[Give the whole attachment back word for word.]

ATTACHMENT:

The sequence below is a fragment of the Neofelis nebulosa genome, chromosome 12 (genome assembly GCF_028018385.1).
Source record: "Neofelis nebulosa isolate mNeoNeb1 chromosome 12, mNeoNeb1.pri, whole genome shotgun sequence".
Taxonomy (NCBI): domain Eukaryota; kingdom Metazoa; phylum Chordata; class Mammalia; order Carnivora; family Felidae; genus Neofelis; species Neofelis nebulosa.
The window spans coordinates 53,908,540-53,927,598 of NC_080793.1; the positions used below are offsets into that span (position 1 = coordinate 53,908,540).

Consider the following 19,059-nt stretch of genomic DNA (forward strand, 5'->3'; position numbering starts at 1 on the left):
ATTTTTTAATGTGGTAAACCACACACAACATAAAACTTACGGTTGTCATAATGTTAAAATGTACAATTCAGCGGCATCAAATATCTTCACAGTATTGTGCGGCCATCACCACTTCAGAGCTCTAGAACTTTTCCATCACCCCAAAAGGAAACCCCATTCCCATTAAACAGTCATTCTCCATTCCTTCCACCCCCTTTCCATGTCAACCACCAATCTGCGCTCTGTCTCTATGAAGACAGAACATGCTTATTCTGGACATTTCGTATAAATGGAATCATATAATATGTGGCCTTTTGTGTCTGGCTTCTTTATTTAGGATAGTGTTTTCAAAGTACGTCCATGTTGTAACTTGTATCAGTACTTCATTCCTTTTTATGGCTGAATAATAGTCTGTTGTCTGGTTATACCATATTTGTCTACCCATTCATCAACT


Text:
The sequence below is a fragment of the Neofelis nebulosa genome, chromosome 12 (genome assembly GCF_028018385.1).
Source record: "Neofelis nebulosa isolate mNeoNeb1 chromosome 12, mNeoNeb1.pri, whole genome shotgun sequence".
Taxonomy (NCBI): domain Eukaryota; kingdom Metazoa; phylum Chordata; class Mammalia; order Carnivora; family Felidae; genus Neofelis; species Neofelis nebulosa.
The window spans coordinates 53,908,540-53,927,598 of NC_080793.1; the positions used below are offsets into that span (position 1 = coordinate 53,908,540).

Consider the following 19,059-nt stretch of genomic DNA (forward strand, 5'->3'; position numbering starts at 1 on the left):
ATTTTTTAATGTGGTAAACCACACACAACATAAAACTTACGGTTGTCATAATGTTAAAATGTACAATTCAGCGGCATCAAATATCTTCACAGTATTGTGCGGCCATCACCACTTCAGAGCTCTAGAACTTTTCCATCACCCCAAAAGGAAACCCCATTCCCATTAAACAGTCATTCTCCATTCCTTCCACCCCCTTTCCATGTCAACCACCAATCTGCGCTCTGTCTCTATGAAGACAGAACATGCTTATTCTGGACATTTCGTATAAATGGAATCATATAATATGTGGCCTTTTGTGTCTGGCTTCTTTATTTAGGATAGTGTTTTCAAAGTACGTCCATGTTGTAACTTGTATCAGTACTTCATTCCTTTTTATGGCTGAATAATAGTCTGTTGTCTGGTTATACCATATTTGTCTACCCATTCATCAACT